Two hundred forty years ago on 28 March 1776, the settlement that would one day become the great city of San Francisco was founded. While the British-dominated eastern shore of North America was in political ferment and rebellion that would result in the world’s first colonial declaration of independence, the Spanish-dominated western shore was being settled to make a reality Spain’s longstanding claim to the potentially valuable territory. Spain had started to settle California with the establishment of a small military garrison and a religious mission on San Diego Bay in 1769.
That same year, the impressive, accommodating, and strategically important San Francisco Bay had been discovered. Though the California coast had been frequently explored in the preceding 250 years, the Spanish despaired of finding a decent natural port. Unlike the East Coast of North America whose many rivers formed navigable tidal estuaries and bays at regular intervals along the coastline, the West Coast of North America was almost completely devoid of natural harbors. Until the discovery of San Francisco Bay, the best harbor that had been found was at the Monterey Peninsula, and that was not a particularly sheltered locale.
Why did it take so long to find San Francisco Bay? Well, those who have been there surely know: it is often foggy there. Very foggy. So foggy, in fact, that the narrow opening of the Bay, the Golden Gate, often disappears from view, either from inside the Bay or from outside. Though many expeditions had sailed very close to the Golden Gate – Sir Francis Drake is thought to have sailed within four miles of it – not a one saw the wonderful gap in the coastline that opened into a splendid natural port. It seems somehow typical of San Francisco – doing the exact opposite of what is usually expected – that the famous Bay was first discovered from the land! Yes, it was Gaspar de Portola’s 1769 overland expedition that made first sighting of the glorious natural harbor that would later become so important.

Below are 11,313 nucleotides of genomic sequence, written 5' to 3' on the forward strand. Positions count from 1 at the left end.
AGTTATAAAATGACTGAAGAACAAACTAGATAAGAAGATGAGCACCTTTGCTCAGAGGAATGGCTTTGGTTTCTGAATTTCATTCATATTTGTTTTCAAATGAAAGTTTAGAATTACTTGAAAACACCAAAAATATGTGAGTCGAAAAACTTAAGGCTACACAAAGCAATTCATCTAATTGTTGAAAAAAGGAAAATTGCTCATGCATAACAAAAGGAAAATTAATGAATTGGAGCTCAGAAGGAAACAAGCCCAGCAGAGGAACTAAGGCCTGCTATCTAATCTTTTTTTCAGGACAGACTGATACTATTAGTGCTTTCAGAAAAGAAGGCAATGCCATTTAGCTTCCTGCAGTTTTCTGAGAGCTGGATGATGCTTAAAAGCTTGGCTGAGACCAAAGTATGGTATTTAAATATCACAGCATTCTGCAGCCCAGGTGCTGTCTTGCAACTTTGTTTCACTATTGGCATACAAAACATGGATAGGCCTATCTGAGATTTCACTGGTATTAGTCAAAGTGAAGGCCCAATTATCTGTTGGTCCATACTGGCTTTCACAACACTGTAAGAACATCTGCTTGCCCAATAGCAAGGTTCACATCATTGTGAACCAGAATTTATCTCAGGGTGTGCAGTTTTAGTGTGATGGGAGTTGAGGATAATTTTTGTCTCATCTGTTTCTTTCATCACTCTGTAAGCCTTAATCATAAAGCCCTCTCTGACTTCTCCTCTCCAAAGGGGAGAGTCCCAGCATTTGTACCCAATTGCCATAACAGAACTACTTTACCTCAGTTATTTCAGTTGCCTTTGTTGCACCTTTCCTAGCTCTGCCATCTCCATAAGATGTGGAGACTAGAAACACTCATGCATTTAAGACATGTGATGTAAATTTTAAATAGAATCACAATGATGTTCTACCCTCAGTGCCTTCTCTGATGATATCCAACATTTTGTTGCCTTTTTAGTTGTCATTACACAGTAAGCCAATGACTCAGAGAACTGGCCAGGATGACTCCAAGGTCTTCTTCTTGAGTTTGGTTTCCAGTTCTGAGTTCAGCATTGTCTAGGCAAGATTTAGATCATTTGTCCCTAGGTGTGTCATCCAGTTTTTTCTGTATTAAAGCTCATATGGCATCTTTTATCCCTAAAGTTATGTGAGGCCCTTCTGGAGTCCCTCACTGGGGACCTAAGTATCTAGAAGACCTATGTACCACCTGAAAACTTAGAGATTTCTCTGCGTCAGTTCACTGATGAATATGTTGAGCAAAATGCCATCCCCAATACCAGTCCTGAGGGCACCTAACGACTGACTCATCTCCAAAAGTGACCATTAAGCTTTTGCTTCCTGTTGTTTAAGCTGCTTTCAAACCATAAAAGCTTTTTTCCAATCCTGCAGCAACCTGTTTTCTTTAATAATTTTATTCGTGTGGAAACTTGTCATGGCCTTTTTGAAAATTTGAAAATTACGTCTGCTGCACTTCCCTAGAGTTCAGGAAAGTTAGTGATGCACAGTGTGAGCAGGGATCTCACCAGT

So it was on this day, 28 March in that fraught and momentous year of 1776, that the first settlers under Juan Bautista de Anza reached the site that was to become San Francisco. It was first established as a military garrison – in Spanish Presidio; it was a military facility for Spain, Mexico, and the United States. The United States Army maintained that Post until the site was incorporated into the Golden Gate national recreation area in 1994, and “The Presidio” proudly bore its founding date, 1776, upon its entrance gates. The very next order of business was the founding of a religious mission. The ancient adobe mission building, dedicated to the patron of the Franciscan friars who built the California missions, San Francisco de Asis, still stands, having withstood nine major earthquakes and five major fires unscathed. And finally established was a small town known, in honor of the healing herb that grew on the site, as Yerba Buena, Good Herb.
The actual city of San Francisco would not exist until the first American governor of California granted a charter to the former Yerba Buena in 1847. This governor, John C. Frémont, was a renowned geographer who had mapped a great deal of the far West for the United States Army – he also coined the name “Golden Gate” for the entrance to San Francisco Bay (in 1846, before gold had been discovered) but his coining did not stick in its original form: drawing on his mastery of Classical Greek, Frémont had dubbed the breathtaking entry Chrysopylae, “Golden Gate.” (I am glad that the English form won out!) Frémont also established a bit of a tradition of Californian unorthodoxy: an Army officer, Colonel Frémont had been appointed governor by Commodore Stockton after the U.S. victory in the Mexican-American War. General Kearny felt this was an unacceptable slight – he outranked Frémont, after all! Kearny therefore arrested Frémont and sent him to Washington, D.C. charged with mutiny!
Frémont was convicted and almost immediately pardoned by President Polk. The whole affair convinced many of the former Mexican citizens who now found themselves under American rule that the Yanquis were as unstable as the Spanish Grandees who had been so intolerable. (All the principals have streets named after them in San Francisco!)
San Francisco, as this brief account illustrates, was unusual and unorthodox from its very founding. And California has often had a rough time with its governors! But in any case, a Happy 240th birthday to one of our nation’s – indeed, one of the world’s – most interesting and delightful cities!
Flower Mound, Texas
It is an odd thing, but everyone who disappears is said to be in San Francisco.
— Oscar Wilde